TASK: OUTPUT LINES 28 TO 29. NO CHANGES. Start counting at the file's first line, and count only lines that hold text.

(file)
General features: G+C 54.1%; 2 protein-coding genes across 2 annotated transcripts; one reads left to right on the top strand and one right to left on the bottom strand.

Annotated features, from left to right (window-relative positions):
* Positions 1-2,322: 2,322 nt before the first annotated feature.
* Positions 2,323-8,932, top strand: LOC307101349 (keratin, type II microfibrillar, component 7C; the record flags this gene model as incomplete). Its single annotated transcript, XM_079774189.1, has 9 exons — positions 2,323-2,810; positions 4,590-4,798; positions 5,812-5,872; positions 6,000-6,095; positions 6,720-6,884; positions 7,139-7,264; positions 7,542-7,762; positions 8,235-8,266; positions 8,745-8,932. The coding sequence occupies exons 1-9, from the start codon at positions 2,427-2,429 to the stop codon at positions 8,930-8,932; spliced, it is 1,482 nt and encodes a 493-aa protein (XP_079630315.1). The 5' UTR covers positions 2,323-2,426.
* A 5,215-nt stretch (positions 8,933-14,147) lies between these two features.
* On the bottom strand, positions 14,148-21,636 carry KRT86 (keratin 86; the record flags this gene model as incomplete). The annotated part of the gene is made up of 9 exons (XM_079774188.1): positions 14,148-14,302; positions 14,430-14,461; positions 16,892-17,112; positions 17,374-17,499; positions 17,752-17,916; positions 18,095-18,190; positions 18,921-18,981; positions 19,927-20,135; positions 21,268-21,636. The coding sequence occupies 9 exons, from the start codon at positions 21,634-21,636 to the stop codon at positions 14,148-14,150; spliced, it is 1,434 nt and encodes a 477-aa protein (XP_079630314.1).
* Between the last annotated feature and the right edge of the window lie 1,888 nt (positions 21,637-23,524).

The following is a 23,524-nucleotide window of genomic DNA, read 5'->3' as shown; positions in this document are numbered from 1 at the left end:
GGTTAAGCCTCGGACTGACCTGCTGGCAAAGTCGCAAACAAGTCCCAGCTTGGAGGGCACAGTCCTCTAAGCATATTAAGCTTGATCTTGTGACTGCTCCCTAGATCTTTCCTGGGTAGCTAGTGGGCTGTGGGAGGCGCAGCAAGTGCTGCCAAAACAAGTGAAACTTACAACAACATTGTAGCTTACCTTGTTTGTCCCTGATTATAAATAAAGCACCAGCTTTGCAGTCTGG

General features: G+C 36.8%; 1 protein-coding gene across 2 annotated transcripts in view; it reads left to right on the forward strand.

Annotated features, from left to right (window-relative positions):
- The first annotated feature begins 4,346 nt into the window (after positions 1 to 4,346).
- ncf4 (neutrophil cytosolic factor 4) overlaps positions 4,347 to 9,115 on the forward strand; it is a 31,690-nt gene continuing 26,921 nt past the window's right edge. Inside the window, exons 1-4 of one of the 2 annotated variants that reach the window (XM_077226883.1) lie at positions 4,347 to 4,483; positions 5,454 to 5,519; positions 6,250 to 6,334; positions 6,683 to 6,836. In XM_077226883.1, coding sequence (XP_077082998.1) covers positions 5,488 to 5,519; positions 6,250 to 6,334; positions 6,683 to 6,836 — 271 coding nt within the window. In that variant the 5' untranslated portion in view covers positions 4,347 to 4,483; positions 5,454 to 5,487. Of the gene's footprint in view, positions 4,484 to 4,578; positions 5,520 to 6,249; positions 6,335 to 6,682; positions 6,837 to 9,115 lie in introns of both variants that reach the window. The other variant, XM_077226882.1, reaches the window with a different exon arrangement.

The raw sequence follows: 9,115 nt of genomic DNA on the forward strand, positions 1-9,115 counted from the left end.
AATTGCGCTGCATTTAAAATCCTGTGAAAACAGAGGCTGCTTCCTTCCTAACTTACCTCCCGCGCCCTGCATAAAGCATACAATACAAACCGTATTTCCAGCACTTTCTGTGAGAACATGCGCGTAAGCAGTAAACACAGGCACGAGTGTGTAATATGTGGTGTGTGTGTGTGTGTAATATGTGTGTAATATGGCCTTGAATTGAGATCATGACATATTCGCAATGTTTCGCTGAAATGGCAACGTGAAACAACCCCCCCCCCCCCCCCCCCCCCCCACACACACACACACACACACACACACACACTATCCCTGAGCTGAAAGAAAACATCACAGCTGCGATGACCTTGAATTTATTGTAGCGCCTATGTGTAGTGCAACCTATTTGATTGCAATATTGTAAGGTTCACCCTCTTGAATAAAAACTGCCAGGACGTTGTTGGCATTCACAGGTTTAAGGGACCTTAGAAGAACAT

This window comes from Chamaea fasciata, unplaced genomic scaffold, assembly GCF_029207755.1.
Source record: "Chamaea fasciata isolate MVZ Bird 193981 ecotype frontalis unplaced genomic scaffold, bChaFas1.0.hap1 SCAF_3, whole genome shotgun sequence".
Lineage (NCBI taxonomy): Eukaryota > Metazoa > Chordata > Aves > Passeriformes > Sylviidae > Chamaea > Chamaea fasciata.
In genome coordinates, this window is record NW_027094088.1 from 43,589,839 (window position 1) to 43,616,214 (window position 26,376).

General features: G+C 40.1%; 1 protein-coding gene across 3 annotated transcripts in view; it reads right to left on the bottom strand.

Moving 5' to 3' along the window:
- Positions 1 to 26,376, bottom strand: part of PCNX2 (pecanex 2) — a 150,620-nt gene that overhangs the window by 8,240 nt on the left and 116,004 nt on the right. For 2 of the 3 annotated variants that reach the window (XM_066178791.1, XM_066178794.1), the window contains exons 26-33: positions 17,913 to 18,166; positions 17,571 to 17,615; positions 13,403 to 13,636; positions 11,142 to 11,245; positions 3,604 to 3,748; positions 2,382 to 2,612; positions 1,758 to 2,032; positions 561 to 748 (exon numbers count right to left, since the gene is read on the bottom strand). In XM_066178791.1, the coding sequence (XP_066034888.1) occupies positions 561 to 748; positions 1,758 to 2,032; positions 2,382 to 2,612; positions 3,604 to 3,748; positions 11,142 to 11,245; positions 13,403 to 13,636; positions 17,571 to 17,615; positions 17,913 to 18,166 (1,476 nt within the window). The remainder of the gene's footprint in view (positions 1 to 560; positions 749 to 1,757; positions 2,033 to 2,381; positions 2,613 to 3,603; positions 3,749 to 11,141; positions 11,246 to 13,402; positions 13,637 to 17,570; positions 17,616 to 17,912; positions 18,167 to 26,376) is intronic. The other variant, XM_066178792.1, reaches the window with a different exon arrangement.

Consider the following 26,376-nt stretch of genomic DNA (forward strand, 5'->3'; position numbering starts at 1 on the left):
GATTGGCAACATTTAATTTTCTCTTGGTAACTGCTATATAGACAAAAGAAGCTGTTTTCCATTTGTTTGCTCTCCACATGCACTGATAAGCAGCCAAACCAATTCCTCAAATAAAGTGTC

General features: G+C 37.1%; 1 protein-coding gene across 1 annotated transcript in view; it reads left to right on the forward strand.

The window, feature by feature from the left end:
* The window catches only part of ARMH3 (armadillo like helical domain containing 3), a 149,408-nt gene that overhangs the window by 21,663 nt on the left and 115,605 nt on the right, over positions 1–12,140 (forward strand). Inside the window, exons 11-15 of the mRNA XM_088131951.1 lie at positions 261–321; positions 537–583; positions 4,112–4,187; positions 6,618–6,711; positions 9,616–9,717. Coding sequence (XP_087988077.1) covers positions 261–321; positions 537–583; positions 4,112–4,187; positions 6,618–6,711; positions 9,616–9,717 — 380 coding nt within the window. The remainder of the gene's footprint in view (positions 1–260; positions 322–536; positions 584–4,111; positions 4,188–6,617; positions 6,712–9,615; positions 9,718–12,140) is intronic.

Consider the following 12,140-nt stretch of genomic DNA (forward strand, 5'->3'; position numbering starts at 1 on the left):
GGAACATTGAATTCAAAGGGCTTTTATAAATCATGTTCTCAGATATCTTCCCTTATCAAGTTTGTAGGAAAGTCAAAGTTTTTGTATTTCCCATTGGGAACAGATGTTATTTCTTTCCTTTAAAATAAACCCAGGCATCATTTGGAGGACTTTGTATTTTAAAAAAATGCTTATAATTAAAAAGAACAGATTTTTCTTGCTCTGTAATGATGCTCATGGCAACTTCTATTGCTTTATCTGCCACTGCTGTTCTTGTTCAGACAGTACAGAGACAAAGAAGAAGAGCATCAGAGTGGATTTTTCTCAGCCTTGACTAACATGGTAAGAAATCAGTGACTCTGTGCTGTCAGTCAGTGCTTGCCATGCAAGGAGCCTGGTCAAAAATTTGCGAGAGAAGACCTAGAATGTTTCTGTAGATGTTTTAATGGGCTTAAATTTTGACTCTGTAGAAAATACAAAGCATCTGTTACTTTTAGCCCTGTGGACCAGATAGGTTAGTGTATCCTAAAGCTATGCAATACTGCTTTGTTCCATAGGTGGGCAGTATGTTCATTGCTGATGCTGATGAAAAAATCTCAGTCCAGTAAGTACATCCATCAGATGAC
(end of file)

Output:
Consider the following 12,140-nt stretch of genomic DNA (forward strand, 5'->3'; position numbering starts at 1 on the left):
GGAACATTGAATTCAAAGGGCTTTTATAAATCATGTTCTCAGATATCTTCCCTTATCAAGTTTGTAGGAAAGTCAAAGTTTTTGTATTTCCCATTGGGAACAGATGTTATTTCTTTCCTTTAAAATAAACCCAGGCATCATTTGGAGGACTTTGTATTTTAAAAAAATGCTTATAATTAAAAAGAACAGATTTTTCTTGCTCTGTAATGATGCTCATGGCAACTTCTATTGCTTTATCTGCCACTGCTGTTCTTGTTCAGACAGTACAGAGACAAAGAAGAAGAGCATCAGAGTGGATTTTTCTCAGCCTTGACTAACATGGTAAGAAATCAGTGACTCTGTGCTGTCAGTCAGTGCTTGCCATGCAAGGAGCCTGGTCAAAAATTTGCGAGAGAAGACCTAGAATGTTTCTGTAGATGTTTTAATGGGCTTAAATTTTGACTCTGTAGAAAATACAAAGCATCTGTTACTTTTAGCCCTGTGGACCAGATAGGTTAGTGTATCCTAAAGCTATGCAATACTGCTTTGTTCCATAGGTGGGCAGTATGTTCATTGCTGATGCTGATGAAAAAATCTCAGTCCAGTAAGTACATCCATCAGATGAC